America's favorite past-time is gardening, but it's followed closely by genealogy which is now considered the second most popular hobby in the U.S. According to TIME magazine, genealogy is also the second most visited category of websites, eclipsed only by pornography (eek!).

My husband has often wondered about his family history. For his birthday, I coughed up the cash and he coughed up some phlegm and we sent his DNA to Rich had always assumed he had German roots. According to his DNA analysis, his ethnicity is 46% Great Britain, 26% Europe West, 13% Scandinavia and 12% Ireland/Scotland/Wales.

So much for German heritage. It's considered part of Europe West, but that's a generic compilation of 7 countries. According to Ancestry, Rich's forebears settled in the lower Midwest and Virginia when they made their way overseas.

The thing is, neither of us felt any more enlightened when we got his results. I can't help but question the validity. How am I to know that they didn't just take my 80 bucks and make up the results?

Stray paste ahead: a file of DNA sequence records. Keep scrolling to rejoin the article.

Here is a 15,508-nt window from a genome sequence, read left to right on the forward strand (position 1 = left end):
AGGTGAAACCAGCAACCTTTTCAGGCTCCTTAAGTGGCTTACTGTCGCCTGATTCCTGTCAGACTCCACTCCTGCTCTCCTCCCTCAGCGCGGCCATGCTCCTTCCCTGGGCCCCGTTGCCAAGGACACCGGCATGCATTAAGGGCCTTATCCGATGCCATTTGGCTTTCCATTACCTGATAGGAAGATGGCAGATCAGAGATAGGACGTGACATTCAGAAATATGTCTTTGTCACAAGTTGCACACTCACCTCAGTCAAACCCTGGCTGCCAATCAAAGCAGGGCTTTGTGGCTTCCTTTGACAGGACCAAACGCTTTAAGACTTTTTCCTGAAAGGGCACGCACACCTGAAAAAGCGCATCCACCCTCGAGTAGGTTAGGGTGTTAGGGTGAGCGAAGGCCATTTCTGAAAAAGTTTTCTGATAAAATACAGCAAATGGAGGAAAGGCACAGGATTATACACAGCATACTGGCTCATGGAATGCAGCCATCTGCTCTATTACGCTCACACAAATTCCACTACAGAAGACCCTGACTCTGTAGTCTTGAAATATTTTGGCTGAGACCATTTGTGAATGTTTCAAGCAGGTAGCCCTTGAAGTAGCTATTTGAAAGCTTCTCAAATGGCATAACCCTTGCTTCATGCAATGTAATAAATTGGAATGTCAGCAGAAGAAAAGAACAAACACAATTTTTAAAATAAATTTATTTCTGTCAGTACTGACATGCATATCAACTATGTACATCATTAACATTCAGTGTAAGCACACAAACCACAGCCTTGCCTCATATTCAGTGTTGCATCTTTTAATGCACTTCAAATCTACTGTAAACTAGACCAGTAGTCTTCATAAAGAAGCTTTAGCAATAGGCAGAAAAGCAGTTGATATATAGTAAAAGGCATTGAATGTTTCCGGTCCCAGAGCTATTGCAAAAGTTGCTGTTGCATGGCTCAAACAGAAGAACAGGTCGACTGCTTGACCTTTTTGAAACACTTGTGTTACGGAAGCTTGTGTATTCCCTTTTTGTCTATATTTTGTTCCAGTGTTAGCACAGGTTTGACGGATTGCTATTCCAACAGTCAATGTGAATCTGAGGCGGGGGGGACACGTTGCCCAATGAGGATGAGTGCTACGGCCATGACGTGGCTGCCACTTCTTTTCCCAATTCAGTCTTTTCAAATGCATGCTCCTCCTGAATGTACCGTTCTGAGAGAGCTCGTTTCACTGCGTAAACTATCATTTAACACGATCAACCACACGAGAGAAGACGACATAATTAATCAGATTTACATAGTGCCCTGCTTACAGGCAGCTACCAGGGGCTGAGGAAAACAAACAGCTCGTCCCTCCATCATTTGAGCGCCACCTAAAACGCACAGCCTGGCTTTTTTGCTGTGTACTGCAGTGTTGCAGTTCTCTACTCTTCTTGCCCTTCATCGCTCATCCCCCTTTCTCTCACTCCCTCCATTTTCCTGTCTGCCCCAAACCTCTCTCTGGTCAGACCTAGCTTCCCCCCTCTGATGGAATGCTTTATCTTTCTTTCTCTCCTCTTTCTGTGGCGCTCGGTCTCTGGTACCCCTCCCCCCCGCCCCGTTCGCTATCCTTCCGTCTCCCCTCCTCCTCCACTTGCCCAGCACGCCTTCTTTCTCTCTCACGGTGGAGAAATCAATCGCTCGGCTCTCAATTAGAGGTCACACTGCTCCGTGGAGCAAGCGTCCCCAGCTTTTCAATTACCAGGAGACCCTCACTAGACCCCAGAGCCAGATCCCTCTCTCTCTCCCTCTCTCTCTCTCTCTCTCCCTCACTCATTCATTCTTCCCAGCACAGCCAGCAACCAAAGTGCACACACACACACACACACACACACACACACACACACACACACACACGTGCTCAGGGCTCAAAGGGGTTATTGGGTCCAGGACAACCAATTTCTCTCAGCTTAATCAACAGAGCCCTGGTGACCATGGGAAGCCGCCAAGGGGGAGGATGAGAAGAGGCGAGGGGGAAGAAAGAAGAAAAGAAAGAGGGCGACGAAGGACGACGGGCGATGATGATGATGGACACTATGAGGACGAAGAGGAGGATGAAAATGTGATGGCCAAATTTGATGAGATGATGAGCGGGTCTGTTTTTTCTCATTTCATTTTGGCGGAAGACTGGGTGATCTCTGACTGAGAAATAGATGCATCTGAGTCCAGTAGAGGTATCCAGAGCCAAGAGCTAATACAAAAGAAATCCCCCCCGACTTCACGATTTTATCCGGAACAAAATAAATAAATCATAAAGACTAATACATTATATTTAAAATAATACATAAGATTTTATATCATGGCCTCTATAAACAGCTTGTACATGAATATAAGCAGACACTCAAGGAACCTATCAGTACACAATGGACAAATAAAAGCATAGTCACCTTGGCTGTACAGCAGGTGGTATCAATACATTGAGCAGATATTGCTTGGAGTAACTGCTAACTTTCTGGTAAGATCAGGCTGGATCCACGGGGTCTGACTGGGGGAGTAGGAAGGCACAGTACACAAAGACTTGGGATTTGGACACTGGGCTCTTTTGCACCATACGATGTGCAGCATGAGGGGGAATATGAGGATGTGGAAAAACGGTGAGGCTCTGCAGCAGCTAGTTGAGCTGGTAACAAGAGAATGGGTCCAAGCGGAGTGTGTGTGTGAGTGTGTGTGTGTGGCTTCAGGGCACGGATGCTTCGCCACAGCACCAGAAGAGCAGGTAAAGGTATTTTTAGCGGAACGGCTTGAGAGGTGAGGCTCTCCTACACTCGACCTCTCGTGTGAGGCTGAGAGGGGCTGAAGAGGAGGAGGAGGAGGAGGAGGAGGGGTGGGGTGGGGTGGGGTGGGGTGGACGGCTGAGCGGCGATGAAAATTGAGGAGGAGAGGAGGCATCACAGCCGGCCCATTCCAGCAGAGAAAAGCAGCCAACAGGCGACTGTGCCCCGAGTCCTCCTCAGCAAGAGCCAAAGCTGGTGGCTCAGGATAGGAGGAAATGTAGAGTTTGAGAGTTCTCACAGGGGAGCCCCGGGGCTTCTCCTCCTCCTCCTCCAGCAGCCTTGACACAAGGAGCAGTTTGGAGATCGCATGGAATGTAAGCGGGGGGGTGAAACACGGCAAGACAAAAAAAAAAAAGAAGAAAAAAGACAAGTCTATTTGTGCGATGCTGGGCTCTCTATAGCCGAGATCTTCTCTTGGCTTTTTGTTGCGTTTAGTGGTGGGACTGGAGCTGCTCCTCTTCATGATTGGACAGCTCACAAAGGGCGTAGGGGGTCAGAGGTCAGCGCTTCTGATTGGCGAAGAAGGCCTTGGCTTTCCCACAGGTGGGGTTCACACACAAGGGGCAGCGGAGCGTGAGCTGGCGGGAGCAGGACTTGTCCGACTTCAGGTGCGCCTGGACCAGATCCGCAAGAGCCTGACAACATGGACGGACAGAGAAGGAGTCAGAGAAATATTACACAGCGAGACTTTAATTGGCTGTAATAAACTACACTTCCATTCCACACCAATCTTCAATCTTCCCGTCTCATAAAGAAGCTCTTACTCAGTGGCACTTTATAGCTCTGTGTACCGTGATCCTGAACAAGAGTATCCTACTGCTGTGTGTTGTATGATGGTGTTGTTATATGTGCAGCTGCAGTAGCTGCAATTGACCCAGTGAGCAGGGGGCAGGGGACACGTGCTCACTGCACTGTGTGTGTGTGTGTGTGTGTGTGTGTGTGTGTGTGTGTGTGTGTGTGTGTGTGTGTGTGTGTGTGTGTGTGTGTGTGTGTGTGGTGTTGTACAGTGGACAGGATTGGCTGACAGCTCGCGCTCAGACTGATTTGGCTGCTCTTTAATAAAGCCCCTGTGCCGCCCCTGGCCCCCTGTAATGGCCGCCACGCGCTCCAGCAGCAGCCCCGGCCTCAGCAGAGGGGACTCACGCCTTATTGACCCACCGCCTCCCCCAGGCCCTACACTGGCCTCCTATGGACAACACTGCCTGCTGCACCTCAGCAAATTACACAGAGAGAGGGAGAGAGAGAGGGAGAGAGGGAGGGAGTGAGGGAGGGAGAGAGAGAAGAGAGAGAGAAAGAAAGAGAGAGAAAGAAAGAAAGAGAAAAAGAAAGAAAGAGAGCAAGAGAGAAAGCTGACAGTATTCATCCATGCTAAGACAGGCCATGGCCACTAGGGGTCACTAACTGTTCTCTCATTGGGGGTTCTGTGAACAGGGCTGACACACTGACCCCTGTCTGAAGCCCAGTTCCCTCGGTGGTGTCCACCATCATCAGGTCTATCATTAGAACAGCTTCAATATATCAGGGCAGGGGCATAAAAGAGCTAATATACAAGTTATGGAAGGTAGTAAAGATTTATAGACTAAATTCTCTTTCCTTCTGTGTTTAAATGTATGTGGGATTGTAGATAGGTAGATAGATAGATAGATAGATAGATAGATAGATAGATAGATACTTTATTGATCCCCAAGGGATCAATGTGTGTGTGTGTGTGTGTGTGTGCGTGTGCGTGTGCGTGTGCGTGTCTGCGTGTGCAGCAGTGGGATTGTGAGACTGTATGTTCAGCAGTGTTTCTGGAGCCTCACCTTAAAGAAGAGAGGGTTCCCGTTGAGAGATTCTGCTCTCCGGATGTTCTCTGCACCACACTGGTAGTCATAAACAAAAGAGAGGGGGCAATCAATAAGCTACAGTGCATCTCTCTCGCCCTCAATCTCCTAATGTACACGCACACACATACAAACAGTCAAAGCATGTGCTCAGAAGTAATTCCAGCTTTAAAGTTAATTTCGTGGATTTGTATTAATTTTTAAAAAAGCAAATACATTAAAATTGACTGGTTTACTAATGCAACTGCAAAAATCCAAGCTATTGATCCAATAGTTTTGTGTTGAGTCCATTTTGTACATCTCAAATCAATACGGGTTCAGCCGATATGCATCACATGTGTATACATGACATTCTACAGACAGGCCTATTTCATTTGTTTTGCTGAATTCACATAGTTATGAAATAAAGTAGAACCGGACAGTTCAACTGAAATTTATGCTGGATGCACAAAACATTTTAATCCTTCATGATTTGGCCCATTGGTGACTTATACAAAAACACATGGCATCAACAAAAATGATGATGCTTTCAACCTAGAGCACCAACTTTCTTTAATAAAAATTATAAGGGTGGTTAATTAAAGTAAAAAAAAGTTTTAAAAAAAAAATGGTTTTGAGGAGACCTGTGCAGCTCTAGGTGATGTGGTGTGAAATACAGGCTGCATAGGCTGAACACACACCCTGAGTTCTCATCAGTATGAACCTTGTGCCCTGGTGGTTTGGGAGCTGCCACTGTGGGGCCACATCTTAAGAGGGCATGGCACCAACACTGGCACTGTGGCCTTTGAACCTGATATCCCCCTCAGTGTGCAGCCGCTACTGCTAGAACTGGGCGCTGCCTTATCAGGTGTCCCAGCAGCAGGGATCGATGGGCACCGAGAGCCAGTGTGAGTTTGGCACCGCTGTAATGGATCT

What I'd love to do is have a set of identical twins independently send in their spit and see if they come up with identical results. DNA varies from brothers to sisters but identical twins have identical DNA.

If you're interested in genealogy, there are a ton of resources out there. Here's a list of 25 websites, many of them free, that can help in your research.  What I want to know is how many of you have tried to trace your roots. Take this poll and let us know!

More From 100.9 The Eagle, The Tri-States' Classic Rock Station